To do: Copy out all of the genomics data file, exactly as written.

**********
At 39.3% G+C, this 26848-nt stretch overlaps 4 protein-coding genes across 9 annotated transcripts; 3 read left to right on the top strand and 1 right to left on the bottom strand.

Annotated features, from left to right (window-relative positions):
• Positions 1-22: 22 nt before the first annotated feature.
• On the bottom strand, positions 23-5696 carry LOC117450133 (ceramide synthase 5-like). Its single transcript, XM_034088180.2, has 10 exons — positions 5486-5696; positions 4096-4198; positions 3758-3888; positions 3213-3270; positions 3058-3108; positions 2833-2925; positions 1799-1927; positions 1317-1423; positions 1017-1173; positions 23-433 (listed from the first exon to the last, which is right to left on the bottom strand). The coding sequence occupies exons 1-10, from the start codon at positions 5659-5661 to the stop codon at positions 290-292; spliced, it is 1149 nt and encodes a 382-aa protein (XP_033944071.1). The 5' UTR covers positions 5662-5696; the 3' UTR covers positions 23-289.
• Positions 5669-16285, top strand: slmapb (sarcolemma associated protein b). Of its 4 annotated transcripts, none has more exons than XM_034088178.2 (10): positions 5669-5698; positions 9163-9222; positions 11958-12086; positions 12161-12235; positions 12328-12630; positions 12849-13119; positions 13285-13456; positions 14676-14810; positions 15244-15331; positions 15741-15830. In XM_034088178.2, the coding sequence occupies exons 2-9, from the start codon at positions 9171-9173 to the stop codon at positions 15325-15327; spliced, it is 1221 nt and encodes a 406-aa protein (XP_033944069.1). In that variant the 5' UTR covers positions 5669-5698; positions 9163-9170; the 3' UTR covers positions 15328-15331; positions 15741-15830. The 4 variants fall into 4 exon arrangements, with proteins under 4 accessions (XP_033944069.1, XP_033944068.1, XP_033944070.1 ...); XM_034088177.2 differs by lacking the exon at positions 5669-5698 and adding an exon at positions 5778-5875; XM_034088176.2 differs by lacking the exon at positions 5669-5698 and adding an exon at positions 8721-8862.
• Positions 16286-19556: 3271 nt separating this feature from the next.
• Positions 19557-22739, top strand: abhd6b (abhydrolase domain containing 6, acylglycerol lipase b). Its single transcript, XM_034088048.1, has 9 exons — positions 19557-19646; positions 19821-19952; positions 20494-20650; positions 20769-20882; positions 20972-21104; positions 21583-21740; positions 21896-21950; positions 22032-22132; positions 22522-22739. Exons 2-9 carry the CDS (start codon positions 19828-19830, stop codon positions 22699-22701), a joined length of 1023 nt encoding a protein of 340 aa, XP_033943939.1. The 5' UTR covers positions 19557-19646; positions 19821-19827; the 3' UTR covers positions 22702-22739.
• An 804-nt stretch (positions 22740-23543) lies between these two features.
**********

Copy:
At 39.3% G+C, this 26848-nt stretch overlaps 4 protein-coding genes across 9 annotated transcripts; 3 read left to right on the top strand and 1 right to left on the bottom strand.

Annotated features, from left to right (window-relative positions):
• Positions 1-22: 22 nt before the first annotated feature.
• On the bottom strand, positions 23-5696 carry LOC117450133 (ceramide synthase 5-like). Its single transcript, XM_034088180.2, has 10 exons — positions 5486-5696; positions 4096-4198; positions 3758-3888; positions 3213-3270; positions 3058-3108; positions 2833-2925; positions 1799-1927; positions 1317-1423; positions 1017-1173; positions 23-433 (listed from the first exon to the last, which is right to left on the bottom strand). The coding sequence occupies exons 1-10, from the start codon at positions 5659-5661 to the stop codon at positions 290-292; spliced, it is 1149 nt and encodes a 382-aa protein (XP_033944071.1). The 5' UTR covers positions 5662-5696; the 3' UTR covers positions 23-289.
• Positions 5669-16285, top strand: slmapb (sarcolemma associated protein b). Of its 4 annotated transcripts, none has more exons than XM_034088178.2 (10): positions 5669-5698; positions 9163-9222; positions 11958-12086; positions 12161-12235; positions 12328-12630; positions 12849-13119; positions 13285-13456; positions 14676-14810; positions 15244-15331; positions 15741-15830. In XM_034088178.2, the coding sequence occupies exons 2-9, from the start codon at positions 9171-9173 to the stop codon at positions 15325-15327; spliced, it is 1221 nt and encodes a 406-aa protein (XP_033944069.1). In that variant the 5' UTR covers positions 5669-5698; positions 9163-9170; the 3' UTR covers positions 15328-15331; positions 15741-15830. The 4 variants fall into 4 exon arrangements, with proteins under 4 accessions (XP_033944069.1, XP_033944068.1, XP_033944070.1 ...); XM_034088177.2 differs by lacking the exon at positions 5669-5698 and adding an exon at positions 5778-5875; XM_034088176.2 differs by lacking the exon at positions 5669-5698 and adding an exon at positions 8721-8862.
• Positions 16286-19556: 3271 nt separating this feature from the next.
• Positions 19557-22739, top strand: abhd6b (abhydrolase domain containing 6, acylglycerol lipase b). Its single transcript, XM_034088048.1, has 9 exons — positions 19557-19646; positions 19821-19952; positions 20494-20650; positions 20769-20882; positions 20972-21104; positions 21583-21740; positions 21896-21950; positions 22032-22132; positions 22522-22739. Exons 2-9 carry the CDS (start codon positions 19828-19830, stop codon positions 22699-22701), a joined length of 1023 nt encoding a protein of 340 aa, XP_033943939.1. The 5' UTR covers positions 19557-19646; positions 19821-19827; the 3' UTR covers positions 22702-22739.
• An 804-nt stretch (positions 22740-23543) lies between these two features.